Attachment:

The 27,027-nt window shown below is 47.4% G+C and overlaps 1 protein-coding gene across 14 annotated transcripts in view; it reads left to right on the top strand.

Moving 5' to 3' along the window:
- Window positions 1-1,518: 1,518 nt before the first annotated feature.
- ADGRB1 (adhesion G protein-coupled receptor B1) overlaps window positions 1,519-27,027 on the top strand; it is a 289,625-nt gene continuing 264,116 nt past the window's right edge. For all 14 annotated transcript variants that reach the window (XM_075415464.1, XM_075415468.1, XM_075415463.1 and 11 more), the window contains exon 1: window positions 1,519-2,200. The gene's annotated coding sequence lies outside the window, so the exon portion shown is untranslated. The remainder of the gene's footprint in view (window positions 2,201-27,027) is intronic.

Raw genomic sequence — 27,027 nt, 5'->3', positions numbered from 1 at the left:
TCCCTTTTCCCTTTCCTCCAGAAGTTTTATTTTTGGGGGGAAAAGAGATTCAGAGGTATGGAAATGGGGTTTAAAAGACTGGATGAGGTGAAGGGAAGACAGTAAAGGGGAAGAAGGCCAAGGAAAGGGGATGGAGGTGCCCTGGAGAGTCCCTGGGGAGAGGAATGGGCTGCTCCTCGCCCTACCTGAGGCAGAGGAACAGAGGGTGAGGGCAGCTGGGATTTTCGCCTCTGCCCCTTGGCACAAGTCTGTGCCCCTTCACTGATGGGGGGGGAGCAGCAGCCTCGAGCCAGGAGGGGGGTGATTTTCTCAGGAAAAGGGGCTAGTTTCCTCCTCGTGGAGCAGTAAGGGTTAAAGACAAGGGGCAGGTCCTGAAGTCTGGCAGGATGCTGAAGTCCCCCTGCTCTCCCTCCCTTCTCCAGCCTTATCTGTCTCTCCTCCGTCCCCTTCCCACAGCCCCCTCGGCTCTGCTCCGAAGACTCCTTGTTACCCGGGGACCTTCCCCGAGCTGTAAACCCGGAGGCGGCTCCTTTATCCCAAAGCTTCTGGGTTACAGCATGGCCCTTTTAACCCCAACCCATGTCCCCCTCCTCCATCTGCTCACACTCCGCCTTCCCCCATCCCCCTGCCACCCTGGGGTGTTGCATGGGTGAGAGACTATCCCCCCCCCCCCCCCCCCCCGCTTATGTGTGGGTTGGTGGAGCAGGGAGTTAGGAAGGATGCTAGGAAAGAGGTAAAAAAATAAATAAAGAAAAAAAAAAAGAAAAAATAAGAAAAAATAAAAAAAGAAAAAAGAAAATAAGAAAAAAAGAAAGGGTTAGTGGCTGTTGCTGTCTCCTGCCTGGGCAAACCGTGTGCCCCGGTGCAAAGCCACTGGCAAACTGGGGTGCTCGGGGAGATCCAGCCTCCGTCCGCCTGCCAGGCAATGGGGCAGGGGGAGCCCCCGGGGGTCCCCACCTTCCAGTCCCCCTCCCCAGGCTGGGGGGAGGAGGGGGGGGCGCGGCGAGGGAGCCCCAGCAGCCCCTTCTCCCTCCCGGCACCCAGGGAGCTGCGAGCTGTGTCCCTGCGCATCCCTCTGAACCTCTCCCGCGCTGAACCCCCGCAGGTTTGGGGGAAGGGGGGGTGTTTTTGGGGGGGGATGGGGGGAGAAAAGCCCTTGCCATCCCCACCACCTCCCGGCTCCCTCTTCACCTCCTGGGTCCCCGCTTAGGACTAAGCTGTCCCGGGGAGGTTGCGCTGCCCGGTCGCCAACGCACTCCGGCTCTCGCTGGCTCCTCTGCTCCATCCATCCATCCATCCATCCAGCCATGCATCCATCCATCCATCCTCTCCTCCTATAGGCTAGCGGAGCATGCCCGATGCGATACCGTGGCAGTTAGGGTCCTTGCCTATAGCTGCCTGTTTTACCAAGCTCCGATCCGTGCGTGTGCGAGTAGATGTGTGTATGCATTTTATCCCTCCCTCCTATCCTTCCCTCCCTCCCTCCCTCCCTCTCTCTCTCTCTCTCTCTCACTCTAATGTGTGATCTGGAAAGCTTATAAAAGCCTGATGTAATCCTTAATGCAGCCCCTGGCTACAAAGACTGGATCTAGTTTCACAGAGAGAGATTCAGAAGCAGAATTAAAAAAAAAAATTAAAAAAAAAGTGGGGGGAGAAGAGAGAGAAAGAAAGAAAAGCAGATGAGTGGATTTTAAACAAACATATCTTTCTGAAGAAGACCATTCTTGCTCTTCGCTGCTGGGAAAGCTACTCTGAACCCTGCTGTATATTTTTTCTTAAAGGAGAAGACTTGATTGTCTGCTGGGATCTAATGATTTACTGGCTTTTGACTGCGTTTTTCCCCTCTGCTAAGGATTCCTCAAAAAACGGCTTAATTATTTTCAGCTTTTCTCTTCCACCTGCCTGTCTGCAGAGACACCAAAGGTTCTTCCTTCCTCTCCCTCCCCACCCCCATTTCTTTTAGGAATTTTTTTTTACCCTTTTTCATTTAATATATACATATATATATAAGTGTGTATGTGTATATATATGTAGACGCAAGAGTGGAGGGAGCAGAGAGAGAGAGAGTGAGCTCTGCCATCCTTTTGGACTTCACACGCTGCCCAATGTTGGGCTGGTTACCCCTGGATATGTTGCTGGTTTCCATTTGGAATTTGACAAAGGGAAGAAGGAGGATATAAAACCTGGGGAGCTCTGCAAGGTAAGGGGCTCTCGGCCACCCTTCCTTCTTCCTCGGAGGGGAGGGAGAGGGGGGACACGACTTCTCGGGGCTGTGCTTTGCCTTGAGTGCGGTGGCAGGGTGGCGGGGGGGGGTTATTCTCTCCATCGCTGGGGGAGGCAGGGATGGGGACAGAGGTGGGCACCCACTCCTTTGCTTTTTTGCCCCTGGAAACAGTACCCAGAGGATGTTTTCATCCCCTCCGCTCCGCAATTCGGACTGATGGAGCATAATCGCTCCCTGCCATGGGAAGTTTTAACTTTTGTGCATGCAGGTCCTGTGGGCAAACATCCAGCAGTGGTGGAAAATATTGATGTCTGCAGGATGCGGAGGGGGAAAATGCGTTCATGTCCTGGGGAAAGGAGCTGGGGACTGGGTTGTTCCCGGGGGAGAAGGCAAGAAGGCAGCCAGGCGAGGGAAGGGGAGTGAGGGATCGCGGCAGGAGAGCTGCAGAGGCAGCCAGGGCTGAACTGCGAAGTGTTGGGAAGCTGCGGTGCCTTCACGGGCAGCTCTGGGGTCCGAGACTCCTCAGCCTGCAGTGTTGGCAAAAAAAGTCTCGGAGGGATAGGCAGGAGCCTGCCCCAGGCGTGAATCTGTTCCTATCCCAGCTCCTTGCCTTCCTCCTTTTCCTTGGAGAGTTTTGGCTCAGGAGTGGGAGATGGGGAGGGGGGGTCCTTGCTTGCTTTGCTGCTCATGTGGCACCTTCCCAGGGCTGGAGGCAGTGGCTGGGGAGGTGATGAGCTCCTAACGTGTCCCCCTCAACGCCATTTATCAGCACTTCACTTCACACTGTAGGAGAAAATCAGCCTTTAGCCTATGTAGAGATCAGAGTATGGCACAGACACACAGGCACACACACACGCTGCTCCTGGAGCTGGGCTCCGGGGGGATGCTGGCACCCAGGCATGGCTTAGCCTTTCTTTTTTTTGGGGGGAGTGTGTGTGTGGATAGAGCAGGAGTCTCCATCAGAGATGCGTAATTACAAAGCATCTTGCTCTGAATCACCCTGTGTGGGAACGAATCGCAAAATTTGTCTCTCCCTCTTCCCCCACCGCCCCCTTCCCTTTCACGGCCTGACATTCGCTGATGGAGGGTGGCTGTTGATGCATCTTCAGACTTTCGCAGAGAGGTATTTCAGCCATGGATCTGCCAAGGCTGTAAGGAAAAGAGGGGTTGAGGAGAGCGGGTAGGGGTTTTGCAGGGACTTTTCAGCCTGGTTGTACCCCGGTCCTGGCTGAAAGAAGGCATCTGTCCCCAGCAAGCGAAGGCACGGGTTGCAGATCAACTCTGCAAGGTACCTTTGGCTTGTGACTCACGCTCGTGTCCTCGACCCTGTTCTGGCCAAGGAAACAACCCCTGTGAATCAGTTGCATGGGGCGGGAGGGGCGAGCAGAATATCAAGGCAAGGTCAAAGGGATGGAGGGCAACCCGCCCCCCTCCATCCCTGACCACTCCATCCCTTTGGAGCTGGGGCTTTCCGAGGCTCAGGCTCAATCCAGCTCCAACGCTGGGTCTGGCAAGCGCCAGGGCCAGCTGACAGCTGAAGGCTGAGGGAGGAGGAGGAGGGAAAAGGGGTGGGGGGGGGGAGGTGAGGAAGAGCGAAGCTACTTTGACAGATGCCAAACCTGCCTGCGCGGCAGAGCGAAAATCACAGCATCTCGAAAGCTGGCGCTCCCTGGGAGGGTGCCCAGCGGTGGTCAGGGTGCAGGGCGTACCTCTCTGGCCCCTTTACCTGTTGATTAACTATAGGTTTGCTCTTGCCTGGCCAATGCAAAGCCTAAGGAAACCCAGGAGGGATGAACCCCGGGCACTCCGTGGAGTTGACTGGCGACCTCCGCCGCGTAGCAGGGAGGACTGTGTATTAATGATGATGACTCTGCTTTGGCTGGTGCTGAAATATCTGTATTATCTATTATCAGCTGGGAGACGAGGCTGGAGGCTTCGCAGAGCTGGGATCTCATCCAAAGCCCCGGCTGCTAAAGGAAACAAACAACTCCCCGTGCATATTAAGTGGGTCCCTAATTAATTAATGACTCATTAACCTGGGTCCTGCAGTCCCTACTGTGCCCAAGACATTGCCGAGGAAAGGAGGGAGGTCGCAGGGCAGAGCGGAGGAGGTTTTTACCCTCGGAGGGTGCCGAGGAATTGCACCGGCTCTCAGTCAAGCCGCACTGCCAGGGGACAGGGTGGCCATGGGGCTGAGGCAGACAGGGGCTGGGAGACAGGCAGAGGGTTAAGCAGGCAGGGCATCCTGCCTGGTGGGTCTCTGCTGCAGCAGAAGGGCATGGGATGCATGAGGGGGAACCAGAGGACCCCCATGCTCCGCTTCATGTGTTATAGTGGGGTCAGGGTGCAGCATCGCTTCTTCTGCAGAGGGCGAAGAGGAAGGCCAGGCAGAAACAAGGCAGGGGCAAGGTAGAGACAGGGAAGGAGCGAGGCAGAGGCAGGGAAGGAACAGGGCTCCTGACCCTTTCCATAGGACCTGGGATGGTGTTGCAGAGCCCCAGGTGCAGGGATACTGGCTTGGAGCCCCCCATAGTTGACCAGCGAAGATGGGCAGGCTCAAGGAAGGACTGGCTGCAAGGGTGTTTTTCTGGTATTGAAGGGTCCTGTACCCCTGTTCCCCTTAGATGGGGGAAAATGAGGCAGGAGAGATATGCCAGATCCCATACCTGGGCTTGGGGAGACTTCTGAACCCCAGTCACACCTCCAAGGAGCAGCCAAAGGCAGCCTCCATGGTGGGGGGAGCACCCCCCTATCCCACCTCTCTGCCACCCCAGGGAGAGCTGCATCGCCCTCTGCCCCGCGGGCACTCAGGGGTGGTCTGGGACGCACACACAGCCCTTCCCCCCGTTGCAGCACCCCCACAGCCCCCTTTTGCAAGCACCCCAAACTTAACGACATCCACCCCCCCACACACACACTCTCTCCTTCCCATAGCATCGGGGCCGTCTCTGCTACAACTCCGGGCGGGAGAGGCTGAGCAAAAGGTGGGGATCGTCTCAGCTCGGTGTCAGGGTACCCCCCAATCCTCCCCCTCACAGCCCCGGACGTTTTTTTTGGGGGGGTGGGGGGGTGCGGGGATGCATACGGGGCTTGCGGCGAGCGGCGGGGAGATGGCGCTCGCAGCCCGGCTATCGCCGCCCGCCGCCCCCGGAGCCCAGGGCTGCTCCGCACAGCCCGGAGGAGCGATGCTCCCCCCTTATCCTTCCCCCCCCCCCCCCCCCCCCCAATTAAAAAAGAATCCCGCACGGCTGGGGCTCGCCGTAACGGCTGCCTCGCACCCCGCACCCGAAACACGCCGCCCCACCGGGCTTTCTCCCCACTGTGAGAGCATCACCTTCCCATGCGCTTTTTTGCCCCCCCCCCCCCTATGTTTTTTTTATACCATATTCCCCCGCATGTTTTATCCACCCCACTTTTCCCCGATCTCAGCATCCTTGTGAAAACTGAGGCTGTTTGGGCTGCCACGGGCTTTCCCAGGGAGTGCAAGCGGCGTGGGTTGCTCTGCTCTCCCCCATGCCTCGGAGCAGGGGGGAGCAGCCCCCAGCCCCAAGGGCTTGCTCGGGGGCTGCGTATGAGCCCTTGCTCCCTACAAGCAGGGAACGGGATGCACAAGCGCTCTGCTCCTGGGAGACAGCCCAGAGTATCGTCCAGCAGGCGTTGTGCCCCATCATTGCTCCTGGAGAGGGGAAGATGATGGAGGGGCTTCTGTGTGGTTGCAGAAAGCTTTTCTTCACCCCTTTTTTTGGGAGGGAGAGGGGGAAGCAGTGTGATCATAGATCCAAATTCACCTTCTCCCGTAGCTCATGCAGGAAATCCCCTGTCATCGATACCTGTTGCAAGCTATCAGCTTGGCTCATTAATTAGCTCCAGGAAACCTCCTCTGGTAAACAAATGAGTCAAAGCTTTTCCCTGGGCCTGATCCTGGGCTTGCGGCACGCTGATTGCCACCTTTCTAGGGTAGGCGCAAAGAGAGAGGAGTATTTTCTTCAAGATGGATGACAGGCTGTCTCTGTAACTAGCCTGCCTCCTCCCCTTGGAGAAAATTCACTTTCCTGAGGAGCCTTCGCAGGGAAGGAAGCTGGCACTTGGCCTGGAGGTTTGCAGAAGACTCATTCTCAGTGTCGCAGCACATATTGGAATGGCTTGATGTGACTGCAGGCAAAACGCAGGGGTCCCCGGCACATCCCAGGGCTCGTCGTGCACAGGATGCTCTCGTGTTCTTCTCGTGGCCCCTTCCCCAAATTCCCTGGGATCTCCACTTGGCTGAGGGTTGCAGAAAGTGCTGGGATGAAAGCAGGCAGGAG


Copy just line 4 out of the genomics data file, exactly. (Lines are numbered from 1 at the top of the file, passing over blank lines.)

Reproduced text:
- ADGRB1 (adhesion G protein-coupled receptor B1) overlaps window positions 1,519-27,027 on the top strand; it is a 289,625-nt gene continuing 264,116 nt past the window's right edge. For all 14 annotated transcript variants that reach the window (XM_075415464.1, XM_075415468.1, XM_075415463.1 and 11 more), the window contains exon 1: window positions 1,519-2,200. The gene's annotated coding sequence lies outside the window, so the exon portion shown is untranslated. The remainder of the gene's footprint in view (window positions 2,201-27,027) is intronic.